# Oxidation of Methylene Groups to Carbonyl Groups

## Oxidation of Methylene Groups to Carbonyl Groups: Industrial Application

Of technical interest is the synthesis of acetophenone from ethylbenzene by oxidation with atmosperic oxygen. In 1949, this method replaced the which was used up to that date to prepare acetophenone.

Pressurized air is fed at 5 $bar$ and 130$°C$ into a reaction vessel containing ethylbenzene and manganese or cobalt salts of oil-soluble fatty or naphthalene acids as catalysts. The reaction mixture is transferred to a second vessel at which time pressurized air is introduced again. The oxidation is finished after 1.5 $h$. During this time, 16% of ethylbenzene is converted to acetophenone in the first vessel and 10% in the second. Since at low conversion rates 1-phenylethanol and at higher rates benzoic acid are formed as the main side products, the reaction is stopped at this point. After extracting benzoic acid with a 10% solution of sodium hydroxide, the reaction mixture is distilled. Ethylbenzene and catalyst are re-used for oxidation. The mixture of acetophenone (68%) and 1-phenylethanol (32%) is catalytically dehydrogenated at 200$°C$. After conversion of the alcohol is completed, acetophenone is distilled in a yield of 85%, based on converted ethylbenzene.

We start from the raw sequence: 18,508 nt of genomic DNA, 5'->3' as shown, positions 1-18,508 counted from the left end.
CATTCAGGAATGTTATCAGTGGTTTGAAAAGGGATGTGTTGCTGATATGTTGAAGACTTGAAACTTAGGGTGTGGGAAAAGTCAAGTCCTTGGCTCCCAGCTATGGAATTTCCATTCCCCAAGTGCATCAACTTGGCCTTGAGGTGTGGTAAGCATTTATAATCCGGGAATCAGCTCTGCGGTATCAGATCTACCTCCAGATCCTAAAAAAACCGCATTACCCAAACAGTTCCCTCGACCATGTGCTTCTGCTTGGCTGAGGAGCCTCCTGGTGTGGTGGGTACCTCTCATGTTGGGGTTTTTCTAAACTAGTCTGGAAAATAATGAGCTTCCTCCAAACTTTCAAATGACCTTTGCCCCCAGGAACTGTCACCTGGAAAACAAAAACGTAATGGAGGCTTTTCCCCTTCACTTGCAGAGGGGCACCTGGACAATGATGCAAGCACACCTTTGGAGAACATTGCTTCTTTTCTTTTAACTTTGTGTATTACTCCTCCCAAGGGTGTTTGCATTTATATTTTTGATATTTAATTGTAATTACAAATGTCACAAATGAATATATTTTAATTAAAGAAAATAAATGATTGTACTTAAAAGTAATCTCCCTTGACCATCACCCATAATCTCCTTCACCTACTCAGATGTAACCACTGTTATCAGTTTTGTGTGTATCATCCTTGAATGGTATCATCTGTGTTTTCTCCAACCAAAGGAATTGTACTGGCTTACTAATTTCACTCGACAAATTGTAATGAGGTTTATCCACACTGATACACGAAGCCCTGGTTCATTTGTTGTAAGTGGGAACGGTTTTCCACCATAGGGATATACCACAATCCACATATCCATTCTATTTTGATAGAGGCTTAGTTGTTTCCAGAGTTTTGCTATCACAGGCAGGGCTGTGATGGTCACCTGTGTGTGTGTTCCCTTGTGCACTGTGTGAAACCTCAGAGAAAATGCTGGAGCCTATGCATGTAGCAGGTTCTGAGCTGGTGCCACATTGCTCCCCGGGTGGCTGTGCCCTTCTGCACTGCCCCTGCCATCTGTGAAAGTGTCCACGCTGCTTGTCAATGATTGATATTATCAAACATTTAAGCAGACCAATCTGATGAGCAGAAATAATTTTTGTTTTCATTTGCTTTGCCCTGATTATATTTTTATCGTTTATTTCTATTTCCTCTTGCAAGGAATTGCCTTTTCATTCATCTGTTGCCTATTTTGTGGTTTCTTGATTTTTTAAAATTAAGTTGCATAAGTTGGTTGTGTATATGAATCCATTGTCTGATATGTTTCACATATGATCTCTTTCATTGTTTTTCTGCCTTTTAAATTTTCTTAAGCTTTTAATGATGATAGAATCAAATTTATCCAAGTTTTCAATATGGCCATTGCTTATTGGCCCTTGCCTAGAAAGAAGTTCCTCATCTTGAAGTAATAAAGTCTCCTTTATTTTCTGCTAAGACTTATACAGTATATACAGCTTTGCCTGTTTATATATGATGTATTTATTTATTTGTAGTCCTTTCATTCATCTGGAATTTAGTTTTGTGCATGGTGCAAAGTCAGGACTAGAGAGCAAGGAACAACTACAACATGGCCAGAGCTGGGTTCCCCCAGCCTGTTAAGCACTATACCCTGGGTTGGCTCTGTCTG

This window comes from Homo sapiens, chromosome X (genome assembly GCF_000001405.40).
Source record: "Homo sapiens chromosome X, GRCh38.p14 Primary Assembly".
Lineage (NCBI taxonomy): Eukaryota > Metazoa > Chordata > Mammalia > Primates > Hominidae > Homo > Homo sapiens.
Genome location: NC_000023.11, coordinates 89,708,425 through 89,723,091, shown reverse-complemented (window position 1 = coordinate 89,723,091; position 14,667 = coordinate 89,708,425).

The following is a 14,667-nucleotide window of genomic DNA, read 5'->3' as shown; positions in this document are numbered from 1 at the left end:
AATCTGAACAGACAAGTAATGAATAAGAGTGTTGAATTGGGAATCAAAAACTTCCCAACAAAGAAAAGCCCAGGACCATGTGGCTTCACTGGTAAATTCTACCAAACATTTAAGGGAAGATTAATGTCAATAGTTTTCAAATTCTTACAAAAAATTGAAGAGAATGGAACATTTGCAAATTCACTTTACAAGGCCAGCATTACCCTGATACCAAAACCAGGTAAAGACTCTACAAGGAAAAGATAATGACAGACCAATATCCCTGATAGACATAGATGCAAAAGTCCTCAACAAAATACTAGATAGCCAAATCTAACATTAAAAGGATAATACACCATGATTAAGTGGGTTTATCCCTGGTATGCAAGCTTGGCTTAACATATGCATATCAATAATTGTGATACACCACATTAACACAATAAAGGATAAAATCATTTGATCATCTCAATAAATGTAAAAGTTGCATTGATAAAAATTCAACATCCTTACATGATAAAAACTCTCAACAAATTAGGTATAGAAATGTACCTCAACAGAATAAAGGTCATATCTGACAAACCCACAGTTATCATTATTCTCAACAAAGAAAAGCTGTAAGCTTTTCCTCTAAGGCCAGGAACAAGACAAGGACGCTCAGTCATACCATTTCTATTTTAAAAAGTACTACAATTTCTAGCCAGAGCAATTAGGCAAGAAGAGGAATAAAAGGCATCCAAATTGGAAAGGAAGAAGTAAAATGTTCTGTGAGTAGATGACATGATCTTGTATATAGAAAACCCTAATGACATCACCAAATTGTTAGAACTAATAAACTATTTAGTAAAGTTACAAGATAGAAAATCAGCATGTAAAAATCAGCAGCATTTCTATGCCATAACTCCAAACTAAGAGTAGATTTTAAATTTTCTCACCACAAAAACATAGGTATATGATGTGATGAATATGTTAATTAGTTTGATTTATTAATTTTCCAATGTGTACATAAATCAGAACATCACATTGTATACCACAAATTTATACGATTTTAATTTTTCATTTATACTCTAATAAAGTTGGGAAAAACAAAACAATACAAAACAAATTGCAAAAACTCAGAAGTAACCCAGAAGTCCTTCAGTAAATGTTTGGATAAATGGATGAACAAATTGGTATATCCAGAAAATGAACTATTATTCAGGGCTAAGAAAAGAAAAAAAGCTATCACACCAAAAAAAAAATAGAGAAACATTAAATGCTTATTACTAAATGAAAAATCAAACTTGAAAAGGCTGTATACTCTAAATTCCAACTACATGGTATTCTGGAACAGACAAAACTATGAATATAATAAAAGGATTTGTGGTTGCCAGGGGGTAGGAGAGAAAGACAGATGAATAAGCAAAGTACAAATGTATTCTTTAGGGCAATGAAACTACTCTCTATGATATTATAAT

Today, work-up of the side products from the Hock phenol synthesis provides sufficient acetophenone to cover the demand and eliminate the need for a specific synthesis of the ketone.

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